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‘I’m not bad with my feet’ – Courtois responds to footwork criticism

Real Madrid goalkeeper Thibaut Courtois defended his footwork amid criticism early in the season.

Courtois, 26, produced his best performance for Madrid in a 0-0 derby draw with Atletico in LaLiga on Saturday.

But the former Chelsea shot-stopper has been questioned early in the campaign, with his footwork criticised.

However, Courtois dismissed those critics, telling Belgofut: “I’m not bad with my feet.

“I may not be among the best, but I’m certainly not bad either. Sometimes I miss a long ball but I dare to play with my feet.

“The last ball on which [Nikola] Kalinic put pressure was given to [Raphael] Varane with my right. Many goalkeepers would have cleared that ball.

“Sometimes I give a bad ball, yes, but I know more goalkeepers who are, so to speak, phenomenal with their feet making more mistakes than me.

“I’m just doing what I have to do, and that’s the most important thing.”

Courtois made three saves in the draw with Atletico, while Jan Oblak finished with six as the goalkeepers starred.

Former Atletico goalkeeper Courtois, whose team face CSKA Moscow in the Champions League on Tuesday, enjoyed the reception from Madrid fans, saying: “You stop that ball and hear the whole stadium cheer.

“And then they chanted my name. I liked it. I have to try to take my place little by little.

“I have to show myself, especially if you have two good goalkeepers, as is our case. Helping the team is always the most important thing.”

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Ronaldo will find Serie A difficult compared to La Liga – Cafu

Cristiano Ronaldo will ‘suffer a little’ in his first Serie A campaign after making the big-money transfer to Juventus from Real Madrid, according to legendary Brazilian defender Cafu.

The Portuguese superstar failed to find the net in the Bianconeri’s opening three league matches before securing a double against Sassuolo on September 16 to get off the mark.

Ronaldo has caught fire since his debut Juve goal, scoring three goals and setting up four in his last three league games – including a hat-trick of assists in the 3-1 win over Napoli on Saturday.

Cafu, who played 11 years in the Serie A with giants Roma and AC Milan, believes Ronaldo will find Italy difficult because of the league’s strength compared to Spain’s La Liga.

“He will suffer a little in the Serie A because Serie A is a lot more difficult than La Liga in terms of the contrast in teams and in terms of the physical contact,” Cafu told ESPN .

“But Ronaldo is always Cristiano Ronaldo. [He is the] best player in the world and will give a little more star power to Serie A.”

The 33-year-old striker will be suspended from Juventus’ Champions League match against Young Boys on Tuesday after receiving a one-game ban for pulling on the hair of Valencia defender Jeison Murillo.

Ronaldo will however be available for an emotional return to former club Manchester United when Juventus travel to Old Trafford in Europe’s premier club competition on October 24.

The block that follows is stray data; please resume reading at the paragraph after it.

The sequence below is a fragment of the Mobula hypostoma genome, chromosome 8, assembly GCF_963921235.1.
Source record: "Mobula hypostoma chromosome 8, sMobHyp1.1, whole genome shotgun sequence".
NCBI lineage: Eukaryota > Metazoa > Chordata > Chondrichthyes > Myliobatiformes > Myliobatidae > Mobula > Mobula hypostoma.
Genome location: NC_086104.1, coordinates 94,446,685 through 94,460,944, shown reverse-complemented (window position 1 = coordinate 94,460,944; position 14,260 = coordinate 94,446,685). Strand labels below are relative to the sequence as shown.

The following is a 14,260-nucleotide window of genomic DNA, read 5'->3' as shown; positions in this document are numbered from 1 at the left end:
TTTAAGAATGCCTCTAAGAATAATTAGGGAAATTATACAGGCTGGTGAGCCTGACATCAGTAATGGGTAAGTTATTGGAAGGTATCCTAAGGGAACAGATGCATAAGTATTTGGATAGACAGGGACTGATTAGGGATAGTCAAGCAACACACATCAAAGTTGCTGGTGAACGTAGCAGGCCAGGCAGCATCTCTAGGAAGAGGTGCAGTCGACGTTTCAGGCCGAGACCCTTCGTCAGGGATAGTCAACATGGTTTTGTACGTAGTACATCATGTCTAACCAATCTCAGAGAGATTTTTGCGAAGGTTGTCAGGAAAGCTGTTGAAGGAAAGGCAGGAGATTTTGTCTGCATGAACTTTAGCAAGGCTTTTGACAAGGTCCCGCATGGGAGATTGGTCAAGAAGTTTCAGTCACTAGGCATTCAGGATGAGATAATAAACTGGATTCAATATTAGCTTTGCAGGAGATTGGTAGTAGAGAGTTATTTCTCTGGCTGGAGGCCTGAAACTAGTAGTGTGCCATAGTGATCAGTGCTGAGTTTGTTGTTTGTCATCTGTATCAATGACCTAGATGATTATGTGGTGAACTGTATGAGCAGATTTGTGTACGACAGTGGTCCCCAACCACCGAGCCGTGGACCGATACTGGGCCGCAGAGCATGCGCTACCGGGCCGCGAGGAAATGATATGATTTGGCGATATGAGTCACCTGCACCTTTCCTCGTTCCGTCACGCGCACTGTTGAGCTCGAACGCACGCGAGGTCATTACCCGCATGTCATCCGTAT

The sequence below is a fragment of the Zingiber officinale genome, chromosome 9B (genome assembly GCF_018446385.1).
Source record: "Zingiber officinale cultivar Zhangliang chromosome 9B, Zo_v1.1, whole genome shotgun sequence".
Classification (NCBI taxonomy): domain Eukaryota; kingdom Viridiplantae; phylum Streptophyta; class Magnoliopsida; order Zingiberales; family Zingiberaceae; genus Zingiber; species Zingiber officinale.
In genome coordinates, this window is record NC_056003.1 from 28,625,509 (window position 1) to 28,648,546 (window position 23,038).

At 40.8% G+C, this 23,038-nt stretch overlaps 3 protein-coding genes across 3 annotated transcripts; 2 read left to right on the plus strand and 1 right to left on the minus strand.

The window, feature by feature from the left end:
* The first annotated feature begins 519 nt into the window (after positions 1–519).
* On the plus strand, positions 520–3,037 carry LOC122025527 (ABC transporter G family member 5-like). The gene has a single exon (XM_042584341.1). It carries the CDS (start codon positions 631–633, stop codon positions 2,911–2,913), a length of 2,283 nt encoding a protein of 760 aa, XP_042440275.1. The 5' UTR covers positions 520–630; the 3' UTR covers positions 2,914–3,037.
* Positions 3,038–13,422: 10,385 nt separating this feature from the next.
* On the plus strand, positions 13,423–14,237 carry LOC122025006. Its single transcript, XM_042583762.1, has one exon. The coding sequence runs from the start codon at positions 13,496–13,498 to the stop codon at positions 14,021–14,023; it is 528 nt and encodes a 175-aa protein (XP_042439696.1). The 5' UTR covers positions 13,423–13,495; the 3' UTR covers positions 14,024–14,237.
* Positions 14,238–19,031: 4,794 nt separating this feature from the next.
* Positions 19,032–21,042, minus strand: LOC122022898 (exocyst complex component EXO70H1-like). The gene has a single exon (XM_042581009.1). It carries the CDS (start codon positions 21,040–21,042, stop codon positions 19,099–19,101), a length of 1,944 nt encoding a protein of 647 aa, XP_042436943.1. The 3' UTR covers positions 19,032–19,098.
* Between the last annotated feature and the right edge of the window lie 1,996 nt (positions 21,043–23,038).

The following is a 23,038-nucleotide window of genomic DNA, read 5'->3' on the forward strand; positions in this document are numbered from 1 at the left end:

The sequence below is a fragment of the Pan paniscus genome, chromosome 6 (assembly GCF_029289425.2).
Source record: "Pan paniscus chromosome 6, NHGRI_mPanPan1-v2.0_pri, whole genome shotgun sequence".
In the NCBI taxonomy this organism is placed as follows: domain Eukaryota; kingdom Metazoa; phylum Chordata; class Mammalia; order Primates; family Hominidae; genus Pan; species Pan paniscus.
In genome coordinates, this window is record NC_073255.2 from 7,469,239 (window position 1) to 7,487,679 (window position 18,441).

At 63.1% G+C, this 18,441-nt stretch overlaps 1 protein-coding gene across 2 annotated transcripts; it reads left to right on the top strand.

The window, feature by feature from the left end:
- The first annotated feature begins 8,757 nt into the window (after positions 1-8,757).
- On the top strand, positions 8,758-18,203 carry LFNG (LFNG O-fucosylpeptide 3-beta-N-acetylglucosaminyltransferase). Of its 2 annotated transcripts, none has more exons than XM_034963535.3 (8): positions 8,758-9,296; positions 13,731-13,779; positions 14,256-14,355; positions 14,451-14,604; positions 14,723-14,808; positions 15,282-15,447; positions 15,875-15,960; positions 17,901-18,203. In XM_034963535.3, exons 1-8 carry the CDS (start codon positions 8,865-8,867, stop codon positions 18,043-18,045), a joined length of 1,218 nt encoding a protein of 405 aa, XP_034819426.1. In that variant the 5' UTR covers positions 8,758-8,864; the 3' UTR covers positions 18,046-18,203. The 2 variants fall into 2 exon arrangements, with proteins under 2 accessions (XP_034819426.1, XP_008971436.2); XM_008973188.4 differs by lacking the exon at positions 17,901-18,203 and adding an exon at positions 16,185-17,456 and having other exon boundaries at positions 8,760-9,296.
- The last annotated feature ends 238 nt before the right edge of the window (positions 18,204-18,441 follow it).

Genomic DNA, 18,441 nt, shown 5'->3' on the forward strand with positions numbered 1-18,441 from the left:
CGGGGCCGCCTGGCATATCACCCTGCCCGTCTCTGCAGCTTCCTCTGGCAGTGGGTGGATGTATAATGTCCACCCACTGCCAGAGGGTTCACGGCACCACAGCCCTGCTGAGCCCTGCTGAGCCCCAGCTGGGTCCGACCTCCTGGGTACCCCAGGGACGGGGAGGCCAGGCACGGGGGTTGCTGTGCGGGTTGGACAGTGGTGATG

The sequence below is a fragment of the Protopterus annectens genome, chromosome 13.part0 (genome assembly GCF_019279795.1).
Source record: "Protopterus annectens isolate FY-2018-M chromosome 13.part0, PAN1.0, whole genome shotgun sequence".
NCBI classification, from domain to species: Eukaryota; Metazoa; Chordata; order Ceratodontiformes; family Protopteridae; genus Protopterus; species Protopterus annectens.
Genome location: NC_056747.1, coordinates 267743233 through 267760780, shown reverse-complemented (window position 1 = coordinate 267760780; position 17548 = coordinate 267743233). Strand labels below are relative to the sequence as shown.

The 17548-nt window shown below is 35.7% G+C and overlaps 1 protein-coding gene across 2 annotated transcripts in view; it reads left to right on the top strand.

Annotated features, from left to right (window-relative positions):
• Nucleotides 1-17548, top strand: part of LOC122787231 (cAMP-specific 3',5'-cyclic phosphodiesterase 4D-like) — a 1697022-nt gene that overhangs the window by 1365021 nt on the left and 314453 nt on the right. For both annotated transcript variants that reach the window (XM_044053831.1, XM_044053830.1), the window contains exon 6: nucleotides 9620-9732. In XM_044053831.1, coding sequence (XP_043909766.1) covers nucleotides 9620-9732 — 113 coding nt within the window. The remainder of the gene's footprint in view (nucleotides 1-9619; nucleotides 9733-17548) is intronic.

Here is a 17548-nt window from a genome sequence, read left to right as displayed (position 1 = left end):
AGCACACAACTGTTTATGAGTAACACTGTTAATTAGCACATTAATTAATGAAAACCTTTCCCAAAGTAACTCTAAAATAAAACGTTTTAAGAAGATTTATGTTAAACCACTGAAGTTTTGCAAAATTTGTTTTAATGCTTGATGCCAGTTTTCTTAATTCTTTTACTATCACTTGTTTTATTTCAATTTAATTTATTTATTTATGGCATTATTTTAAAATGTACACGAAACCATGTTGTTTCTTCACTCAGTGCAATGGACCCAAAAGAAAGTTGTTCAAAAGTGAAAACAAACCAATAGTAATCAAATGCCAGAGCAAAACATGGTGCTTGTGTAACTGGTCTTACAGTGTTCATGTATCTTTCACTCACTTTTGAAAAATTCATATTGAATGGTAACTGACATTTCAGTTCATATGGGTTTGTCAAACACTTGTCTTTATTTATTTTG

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Alisson expecting tough test against Napoli

Liverpool goalkeeper Alisson believes a “big challenge” awaits his team against Napoli in the Champions League.

Jurgen Klopp’s men make the trip to the Stadio San Paolo on Wednesday, looking to make it two wins from as many games in Group C.

Alisson’s last visit to Napoli was a successful one, the goalkeeper helping Roma to a 4-2 win in Serie A in March.

The Brazil international remembers that encounter and said Liverpool would face a huge test against Carlo Ancelotti’s side.

“They had 24 attempts on goal, 13 on target. I made 11 saves and conceded two goals,” Alisson told the club’s website.

“It’s always tough playing away against a great club. In Napoli, we’ll definitely find really passionate fans, and a team that comes onto the pitch with a huge desire to win.

“The last and only time I played there, we happily got a win, but it was one of the games I had to work hardest in during the season.

“It was one of the toughest games of the season for us in Serie A, so it’s definitely going to be a tough game. They’ve had the same basis of the team for three to four years.

“I hope we have a great game and achieve the victory, but it’ll definitely be a big challenge for us.”

Liverpool opened their Champions League campaign with a thrilling 3-2 win over Paris Saint-Germain last month.

Alisson said that victory had boosted his team, but warned they needed to deliver again.

“We’re confident in our potential,” he said. “To beat a great team like PSG fills you with confidence, but it’ll be a different game so we have to look at it differently as well, bringing our desire onto the pitch, doing everything that we’ve been doing up until now at the start of the season.

“On the pitch, we play as a team. Playing as a team not as individuals, that’s our main quality.

“Our strength isn’t in one player – it’s in all the players running together and being dedicated together on the pitch to always represent and lift up the name of Liverpool.”